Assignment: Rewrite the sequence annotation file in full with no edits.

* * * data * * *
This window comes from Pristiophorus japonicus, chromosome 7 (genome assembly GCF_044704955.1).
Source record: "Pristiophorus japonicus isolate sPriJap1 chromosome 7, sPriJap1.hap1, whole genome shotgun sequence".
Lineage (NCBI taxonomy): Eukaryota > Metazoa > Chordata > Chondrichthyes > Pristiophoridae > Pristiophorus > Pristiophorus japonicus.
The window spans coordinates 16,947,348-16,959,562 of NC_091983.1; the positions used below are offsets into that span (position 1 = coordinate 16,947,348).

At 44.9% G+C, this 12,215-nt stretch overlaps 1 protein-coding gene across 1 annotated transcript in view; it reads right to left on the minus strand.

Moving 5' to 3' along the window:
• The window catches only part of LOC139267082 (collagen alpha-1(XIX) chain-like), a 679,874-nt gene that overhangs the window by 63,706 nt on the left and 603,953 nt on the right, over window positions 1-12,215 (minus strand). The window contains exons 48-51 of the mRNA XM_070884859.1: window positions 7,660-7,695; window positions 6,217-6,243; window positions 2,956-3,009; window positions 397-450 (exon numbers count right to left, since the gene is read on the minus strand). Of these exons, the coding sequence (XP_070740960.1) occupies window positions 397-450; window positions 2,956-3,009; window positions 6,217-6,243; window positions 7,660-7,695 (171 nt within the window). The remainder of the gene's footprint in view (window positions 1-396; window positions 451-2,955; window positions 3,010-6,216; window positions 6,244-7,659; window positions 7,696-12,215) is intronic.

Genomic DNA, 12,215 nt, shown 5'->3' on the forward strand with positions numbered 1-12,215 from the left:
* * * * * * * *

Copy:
This window comes from Pristiophorus japonicus, chromosome 7 (genome assembly GCF_044704955.1).
Source record: "Pristiophorus japonicus isolate sPriJap1 chromosome 7, sPriJap1.hap1, whole genome shotgun sequence".
Lineage (NCBI taxonomy): Eukaryota > Metazoa > Chordata > Chondrichthyes > Pristiophoridae > Pristiophorus > Pristiophorus japonicus.
The window spans coordinates 16,947,348-16,959,562 of NC_091983.1; the positions used below are offsets into that span (position 1 = coordinate 16,947,348).

At 44.9% G+C, this 12,215-nt stretch overlaps 1 protein-coding gene across 1 annotated transcript in view; it reads right to left on the minus strand.

Moving 5' to 3' along the window:
• The window catches only part of LOC139267082 (collagen alpha-1(XIX) chain-like), a 679,874-nt gene that overhangs the window by 63,706 nt on the left and 603,953 nt on the right, over window positions 1-12,215 (minus strand). The window contains exons 48-51 of the mRNA XM_070884859.1: window positions 7,660-7,695; window positions 6,217-6,243; window positions 2,956-3,009; window positions 397-450 (exon numbers count right to left, since the gene is read on the minus strand). Of these exons, the coding sequence (XP_070740960.1) occupies window positions 397-450; window positions 2,956-3,009; window positions 6,217-6,243; window positions 7,660-7,695 (171 nt within the window). The remainder of the gene's footprint in view (window positions 1-396; window positions 451-2,955; window positions 3,010-6,216; window positions 6,244-7,659; window positions 7,696-12,215) is intronic.

Genomic DNA, 12,215 nt, shown 5'->3' on the forward strand with positions numbered 1-12,215 from the left: